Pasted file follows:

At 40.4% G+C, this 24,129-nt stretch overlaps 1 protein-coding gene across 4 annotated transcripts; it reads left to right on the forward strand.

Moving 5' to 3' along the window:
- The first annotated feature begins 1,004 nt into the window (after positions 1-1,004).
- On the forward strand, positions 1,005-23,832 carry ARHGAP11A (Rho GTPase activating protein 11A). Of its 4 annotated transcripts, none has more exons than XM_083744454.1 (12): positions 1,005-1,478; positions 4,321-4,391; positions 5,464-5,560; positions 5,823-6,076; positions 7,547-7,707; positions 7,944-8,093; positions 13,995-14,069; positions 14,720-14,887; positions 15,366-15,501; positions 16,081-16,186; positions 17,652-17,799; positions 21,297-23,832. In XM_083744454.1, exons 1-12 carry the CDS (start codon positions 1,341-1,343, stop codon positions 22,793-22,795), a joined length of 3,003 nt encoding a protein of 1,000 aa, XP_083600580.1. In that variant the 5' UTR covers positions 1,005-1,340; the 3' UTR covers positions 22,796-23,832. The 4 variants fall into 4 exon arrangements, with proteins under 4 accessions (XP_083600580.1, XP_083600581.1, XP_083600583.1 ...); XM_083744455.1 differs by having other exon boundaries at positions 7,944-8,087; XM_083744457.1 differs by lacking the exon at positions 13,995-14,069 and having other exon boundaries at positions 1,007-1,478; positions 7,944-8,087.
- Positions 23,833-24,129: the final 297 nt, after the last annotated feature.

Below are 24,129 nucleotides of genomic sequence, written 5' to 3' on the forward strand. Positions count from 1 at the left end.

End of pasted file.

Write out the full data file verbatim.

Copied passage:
At 40.4% G+C, this 24,129-nt stretch overlaps 1 protein-coding gene across 4 annotated transcripts; it reads left to right on the forward strand.

Moving 5' to 3' along the window:
- The first annotated feature begins 1,004 nt into the window (after positions 1-1,004).
- On the forward strand, positions 1,005-23,832 carry ARHGAP11A (Rho GTPase activating protein 11A). Of its 4 annotated transcripts, none has more exons than XM_083744454.1 (12): positions 1,005-1,478; positions 4,321-4,391; positions 5,464-5,560; positions 5,823-6,076; positions 7,547-7,707; positions 7,944-8,093; positions 13,995-14,069; positions 14,720-14,887; positions 15,366-15,501; positions 16,081-16,186; positions 17,652-17,799; positions 21,297-23,832. In XM_083744454.1, exons 1-12 carry the CDS (start codon positions 1,341-1,343, stop codon positions 22,793-22,795), a joined length of 3,003 nt encoding a protein of 1,000 aa, XP_083600580.1. In that variant the 5' UTR covers positions 1,005-1,340; the 3' UTR covers positions 22,796-23,832. The 4 variants fall into 4 exon arrangements, with proteins under 4 accessions (XP_083600580.1, XP_083600581.1, XP_083600583.1 ...); XM_083744455.1 differs by having other exon boundaries at positions 7,944-8,087; XM_083744457.1 differs by lacking the exon at positions 13,995-14,069 and having other exon boundaries at positions 1,007-1,478; positions 7,944-8,087.
- Positions 23,833-24,129: the final 297 nt, after the last annotated feature.

Below are 24,129 nucleotides of genomic sequence, written 5' to 3' on the forward strand. Positions count from 1 at the left end.